Phil Mickelson returns to a special Pinehurst
Phil Mickelson brought his family to the U.S. Open this week, and not just to watch him play golf.
He wanted his wife to see where he stayed that eventful week in 1999. He wanted his daughter to understand what happened six years ago when her dad would have given up his chance at an Open title to be able to witness her birth.
He wanted them to understand the emotions of frustration and then joy that he felt as he lost an Open and gained a daughter within the space of 24 hours.
``We tell the story to our daughter Amanda about her birth and how it all took place and the story about it,'' Mickelson said earlier this week. ``It'll be fun for her to be at the place that we've been talking about all these years.''
Mickelson was not yet a father on Father's Day 1999, but it seemed he was about to become something else he also wanted badly to be -- an Open champion.
He came to North Carolina the night before the Open began, not wanting to leave his expectant wife, Amy, any longer than he had to. He came wearing a beeper that would go off if Amy's water broke.
And he came promising everyone he would leave immediately if that happened. Becoming a father, he said, was more important than winning an Open.
During the day he played golf -- and played it well. At night, he and Amy talked long hours on the phone about becoming parents for the first time.
``My wife and I shared something very special, not only the day after the event ended but throughout the whole week,'' Mickelson said. ``We were talking on the phone, talking about how she was feeling, talking about Amanda kicking and the things she was doing.''
Mickelson was already stuck with the label of being the best player who had never won a major, and it didn't seem that would be his week. Not only was he preoccupied with Amy's pregnancy, but he had never set foot on Pinehurst No. 2 before.
That didn't seem to matter on Thursday when, beeper in his bag, Mickelson opened with a 67 for a share of the first round lead. He came into the interview area afterward and told a disbelieving media he would pack up his clubs and go home when the beeper went off, no matter if he was leading the Open.
``It's not worth the tournament,'' he insisted. ``As important as the U.S. Open is to me and every other player in the field, this is the birth of my first child.''
Mickelson followed with rounds of 70 and 73 and was a stroke behind Payne Stewart entering the final round. The beeper still hadn't gone off and now Mickelson moved into the lead on the back nine on Father's Day.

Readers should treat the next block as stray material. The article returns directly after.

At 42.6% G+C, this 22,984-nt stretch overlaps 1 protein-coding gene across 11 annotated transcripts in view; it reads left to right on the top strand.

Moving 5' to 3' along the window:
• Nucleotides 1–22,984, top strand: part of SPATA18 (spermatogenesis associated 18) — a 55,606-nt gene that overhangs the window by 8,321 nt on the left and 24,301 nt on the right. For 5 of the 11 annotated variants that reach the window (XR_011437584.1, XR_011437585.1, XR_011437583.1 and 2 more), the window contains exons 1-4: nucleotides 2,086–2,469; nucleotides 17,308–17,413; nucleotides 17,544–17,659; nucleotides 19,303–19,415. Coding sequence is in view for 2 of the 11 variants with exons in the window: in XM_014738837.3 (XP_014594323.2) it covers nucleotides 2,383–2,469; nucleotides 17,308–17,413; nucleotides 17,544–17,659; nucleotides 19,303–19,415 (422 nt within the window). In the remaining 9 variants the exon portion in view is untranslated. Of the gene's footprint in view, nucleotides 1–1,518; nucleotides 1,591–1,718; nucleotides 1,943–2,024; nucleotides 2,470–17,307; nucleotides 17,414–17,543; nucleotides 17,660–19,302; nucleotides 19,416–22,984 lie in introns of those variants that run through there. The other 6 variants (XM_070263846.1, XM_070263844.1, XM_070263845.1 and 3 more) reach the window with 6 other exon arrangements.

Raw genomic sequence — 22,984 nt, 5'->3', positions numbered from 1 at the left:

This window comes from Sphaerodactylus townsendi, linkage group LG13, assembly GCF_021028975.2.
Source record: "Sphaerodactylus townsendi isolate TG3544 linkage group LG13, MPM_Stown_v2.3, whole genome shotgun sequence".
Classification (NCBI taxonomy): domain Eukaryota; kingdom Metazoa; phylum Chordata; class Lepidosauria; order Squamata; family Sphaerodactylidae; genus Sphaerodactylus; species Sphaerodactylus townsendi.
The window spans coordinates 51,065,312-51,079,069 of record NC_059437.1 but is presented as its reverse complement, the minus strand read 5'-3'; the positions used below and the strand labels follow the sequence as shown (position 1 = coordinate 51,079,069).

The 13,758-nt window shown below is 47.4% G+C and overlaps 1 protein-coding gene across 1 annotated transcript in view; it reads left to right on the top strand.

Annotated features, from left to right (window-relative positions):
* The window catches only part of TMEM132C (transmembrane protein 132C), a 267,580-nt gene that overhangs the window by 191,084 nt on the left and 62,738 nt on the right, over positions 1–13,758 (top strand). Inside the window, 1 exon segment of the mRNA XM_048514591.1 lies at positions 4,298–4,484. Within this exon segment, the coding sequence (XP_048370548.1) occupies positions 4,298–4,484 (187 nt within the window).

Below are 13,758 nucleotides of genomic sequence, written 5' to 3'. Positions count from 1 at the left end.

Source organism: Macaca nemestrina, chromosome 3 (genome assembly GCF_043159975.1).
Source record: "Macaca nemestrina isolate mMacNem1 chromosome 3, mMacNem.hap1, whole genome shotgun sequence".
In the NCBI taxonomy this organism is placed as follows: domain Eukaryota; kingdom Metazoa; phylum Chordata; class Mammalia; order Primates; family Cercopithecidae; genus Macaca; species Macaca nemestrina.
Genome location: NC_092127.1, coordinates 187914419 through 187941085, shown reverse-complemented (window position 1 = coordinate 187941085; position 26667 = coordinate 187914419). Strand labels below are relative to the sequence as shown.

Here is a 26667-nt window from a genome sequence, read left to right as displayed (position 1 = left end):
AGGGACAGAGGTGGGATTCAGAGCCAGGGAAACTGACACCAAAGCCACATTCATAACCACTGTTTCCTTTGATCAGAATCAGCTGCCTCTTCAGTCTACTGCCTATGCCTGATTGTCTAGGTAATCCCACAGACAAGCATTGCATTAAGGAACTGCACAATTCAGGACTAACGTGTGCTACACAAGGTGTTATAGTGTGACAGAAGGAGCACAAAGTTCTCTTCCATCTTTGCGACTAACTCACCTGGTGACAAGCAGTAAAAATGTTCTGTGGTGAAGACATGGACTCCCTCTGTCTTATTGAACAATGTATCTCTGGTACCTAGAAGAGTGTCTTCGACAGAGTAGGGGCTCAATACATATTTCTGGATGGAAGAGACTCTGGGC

Standing on the 16th fairway ahead by a shot, Mickelson thought the Open was his to lose. Then Stewart saved par with a 25-footer on 16, Mickelson missed his 6-foot par putt and Stewart birdied the 17th with a 6-iron to 3 feet.
Mickelson still had a shot. Stewart was in trouble on 18, and Lefty's 25-foot birdie putt stopped just inches short. He then watched as Stewart stood over his 15-footer to win in the fading light and stroked it into the cup for the win.
Stewart celebrated, then went up to Mickelson, grabbed both sides of his face and said to him, ``Good luck with the baby. There's nothing like being a father.''
``I was so focused and I really thought I was going to win the tournament and it was kind of a shock to me that it didn't happen,'' Mickelson said.
Stewart's putt didn't just go down in Open history. It also prevented a Monday playoff that might have been a one-man affair.
Amy's water broke the next day, just about the time the playoff would have started. By then, Mickelson had already flown in his private jet home and was with her for Amanda's birth.
``I would have left,'' Mickelson said, assuming there was a playoff. ``I would have just made it back probably.''
Six years later, Mickelson returns to Pinehurst still looking for his first Open win. This time he's more prepared, having spent several days working on his short game around the tricky domed greens on No. 2 and trying to keep his driver under control for the tight fairways.
He's no longer the best player never to win a major -- his Masters win last year eliminated that tag -- but Mickelson is eager to win a bunch more. He came close two more times last year, and credits his improved play to coming prepared with a game plan.
``That's been exciting for me because my performance in the majors has improved dramatically,'' he said. ``My consistency in the majors has improved.''
Mickelson is now the father of three, and he knows there wouldn't be a better Father's Day present than to be able to celebrate with his family while holding the Open trophy.
Amanda, who turns 6 next week, could celebrate with her dad just like she did at the Masters last year when Mickelson held her in his arms and said:
``Daddy won! Can you believe it?''